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Pipelines Inch Forward, Despite Questions of Need, Climate Impact

Federal regulators are moving forward with several huge gas pipeline projects, despite criticism that natural gas is fast becoming an outmoded power source. (Dominion Pipeline Monitoring Coalition)
Federal regulators are moving forward with several huge gas pipeline projects, despite criticism that natural gas is fast becoming an outmoded power source. (Dominion Pipeline Monitoring Coalition)
August 15, 2016

CHARLESTON, W.Va. – Federal regulators are moving forward with huge pipeline projects across West Virginia and Virginia, although opponents say the projects are risking overbuilding and locking in a fuel that causes climate change.

The Federal Energy Regulatory Commission or FERC confirmed it won't require a collective environmental impact statement on all the lines designed to ship Marcellus and Utica gas to East Coast markets.

Two of them – the Mountain Valley Pipeline (MVP) and Atlantic Coast Pipeline (ACP) – could end up costing ratepayers $9 billion.

And Rick Webb, coordinator of the Dominion Pipeline Monitoring Coalition, says FERC is looking at the need for and total impact of each line separately.

"As if the others don't even exist,” he points out. “And analysis that has been done, including by FERC's own staff, indicates that we will very shortly have an excess in pipeline capacity – yet FERC doesn't want to address that."

FERC is moving ahead with timelines for the ACP, MVP and others that could see construction starting in about a year. The energy companies behind the pipelines say they have contracts in hand to ship the gas, proving the need.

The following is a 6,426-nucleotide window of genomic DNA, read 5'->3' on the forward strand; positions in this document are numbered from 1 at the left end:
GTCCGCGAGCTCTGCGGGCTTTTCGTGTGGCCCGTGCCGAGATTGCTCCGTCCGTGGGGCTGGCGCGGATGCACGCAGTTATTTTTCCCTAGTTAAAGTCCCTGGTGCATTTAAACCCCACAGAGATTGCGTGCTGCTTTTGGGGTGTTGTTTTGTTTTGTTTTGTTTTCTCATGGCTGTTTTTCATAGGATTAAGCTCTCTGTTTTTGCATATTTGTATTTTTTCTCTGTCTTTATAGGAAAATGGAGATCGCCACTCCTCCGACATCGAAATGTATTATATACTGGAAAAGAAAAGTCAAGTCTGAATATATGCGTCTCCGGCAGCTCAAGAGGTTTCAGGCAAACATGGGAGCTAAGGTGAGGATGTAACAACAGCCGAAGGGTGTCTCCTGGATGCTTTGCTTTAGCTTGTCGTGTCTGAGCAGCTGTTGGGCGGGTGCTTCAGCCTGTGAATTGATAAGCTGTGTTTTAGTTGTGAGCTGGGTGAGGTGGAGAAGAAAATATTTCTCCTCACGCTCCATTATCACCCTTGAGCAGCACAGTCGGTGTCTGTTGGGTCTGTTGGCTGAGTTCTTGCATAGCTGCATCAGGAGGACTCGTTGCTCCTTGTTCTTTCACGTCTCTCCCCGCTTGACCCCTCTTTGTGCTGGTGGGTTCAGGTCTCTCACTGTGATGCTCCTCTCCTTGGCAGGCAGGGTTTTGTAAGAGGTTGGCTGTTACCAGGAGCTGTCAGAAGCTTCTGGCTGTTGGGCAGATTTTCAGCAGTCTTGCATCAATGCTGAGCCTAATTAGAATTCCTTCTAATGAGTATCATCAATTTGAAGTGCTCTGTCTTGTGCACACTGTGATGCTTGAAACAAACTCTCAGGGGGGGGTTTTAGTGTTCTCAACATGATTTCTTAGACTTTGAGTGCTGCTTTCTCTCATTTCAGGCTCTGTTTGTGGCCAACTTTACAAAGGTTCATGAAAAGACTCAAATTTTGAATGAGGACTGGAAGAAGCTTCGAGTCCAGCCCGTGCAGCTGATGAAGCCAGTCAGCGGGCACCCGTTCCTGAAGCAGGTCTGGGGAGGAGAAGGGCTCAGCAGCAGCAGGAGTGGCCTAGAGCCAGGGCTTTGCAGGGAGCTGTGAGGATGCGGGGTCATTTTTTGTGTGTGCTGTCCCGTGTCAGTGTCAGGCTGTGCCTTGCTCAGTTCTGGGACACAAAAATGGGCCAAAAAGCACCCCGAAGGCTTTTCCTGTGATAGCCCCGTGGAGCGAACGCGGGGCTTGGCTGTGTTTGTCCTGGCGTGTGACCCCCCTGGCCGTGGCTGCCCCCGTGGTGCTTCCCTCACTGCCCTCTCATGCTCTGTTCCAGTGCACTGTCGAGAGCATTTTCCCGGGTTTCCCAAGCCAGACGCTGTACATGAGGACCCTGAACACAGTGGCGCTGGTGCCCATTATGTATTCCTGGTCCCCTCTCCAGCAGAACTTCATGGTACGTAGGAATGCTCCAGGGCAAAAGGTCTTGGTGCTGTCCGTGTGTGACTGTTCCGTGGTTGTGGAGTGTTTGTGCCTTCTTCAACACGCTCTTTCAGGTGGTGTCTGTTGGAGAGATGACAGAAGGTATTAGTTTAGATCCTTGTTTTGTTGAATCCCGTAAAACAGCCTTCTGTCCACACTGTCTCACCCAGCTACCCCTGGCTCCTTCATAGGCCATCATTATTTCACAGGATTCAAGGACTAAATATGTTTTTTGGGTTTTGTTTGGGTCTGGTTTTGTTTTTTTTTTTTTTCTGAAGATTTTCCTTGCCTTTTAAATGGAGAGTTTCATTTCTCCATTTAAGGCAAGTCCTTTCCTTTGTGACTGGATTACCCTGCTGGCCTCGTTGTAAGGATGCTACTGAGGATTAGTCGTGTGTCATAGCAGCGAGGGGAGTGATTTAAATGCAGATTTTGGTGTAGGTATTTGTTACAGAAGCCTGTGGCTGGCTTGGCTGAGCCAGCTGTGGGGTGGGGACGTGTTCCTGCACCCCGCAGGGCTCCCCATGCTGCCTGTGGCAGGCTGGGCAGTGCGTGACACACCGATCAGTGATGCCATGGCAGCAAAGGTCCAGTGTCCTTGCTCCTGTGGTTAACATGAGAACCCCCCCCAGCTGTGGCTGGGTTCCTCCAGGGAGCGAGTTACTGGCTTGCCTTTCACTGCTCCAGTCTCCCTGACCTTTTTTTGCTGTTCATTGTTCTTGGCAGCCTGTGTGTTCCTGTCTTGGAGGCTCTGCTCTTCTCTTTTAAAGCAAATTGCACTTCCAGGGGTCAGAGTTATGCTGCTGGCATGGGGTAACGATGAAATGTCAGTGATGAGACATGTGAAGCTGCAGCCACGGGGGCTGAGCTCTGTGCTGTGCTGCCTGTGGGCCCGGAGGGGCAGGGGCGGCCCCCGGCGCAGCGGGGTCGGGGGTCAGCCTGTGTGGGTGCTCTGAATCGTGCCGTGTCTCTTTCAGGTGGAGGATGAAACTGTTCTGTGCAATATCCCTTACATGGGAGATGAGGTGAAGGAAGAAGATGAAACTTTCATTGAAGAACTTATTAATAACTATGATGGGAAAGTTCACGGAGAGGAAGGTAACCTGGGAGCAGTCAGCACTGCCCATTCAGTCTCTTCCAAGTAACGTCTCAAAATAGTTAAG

The industry argues there is a bottleneck getting gas out of the Marcellus and Utica.

According to the independent Institute for Energy Economics and Financial Analysis, there is a bottleneck, but only westward and to the Gulf Coast.

Webb says it should be up to FERC to make that call.

"Is there in fact, a bottleneck?” he questions. “These companies are saying that, in terms of public relations, but nobody has an opportunity to actually look at that in an objective way. And we're saying this is what FERC should be doing."

Critics also contend it's foolish to build billions of dollars worth of fossil fuel infrastructure at a time when the world is rapidly moving away from energy that causes climate change.

They argue the hundreds of miles of 42-inch gas pipelines could have the impact of locking consumers into using a fuel that creates carbon pollution.


Dan Heyman, Public News Service - WV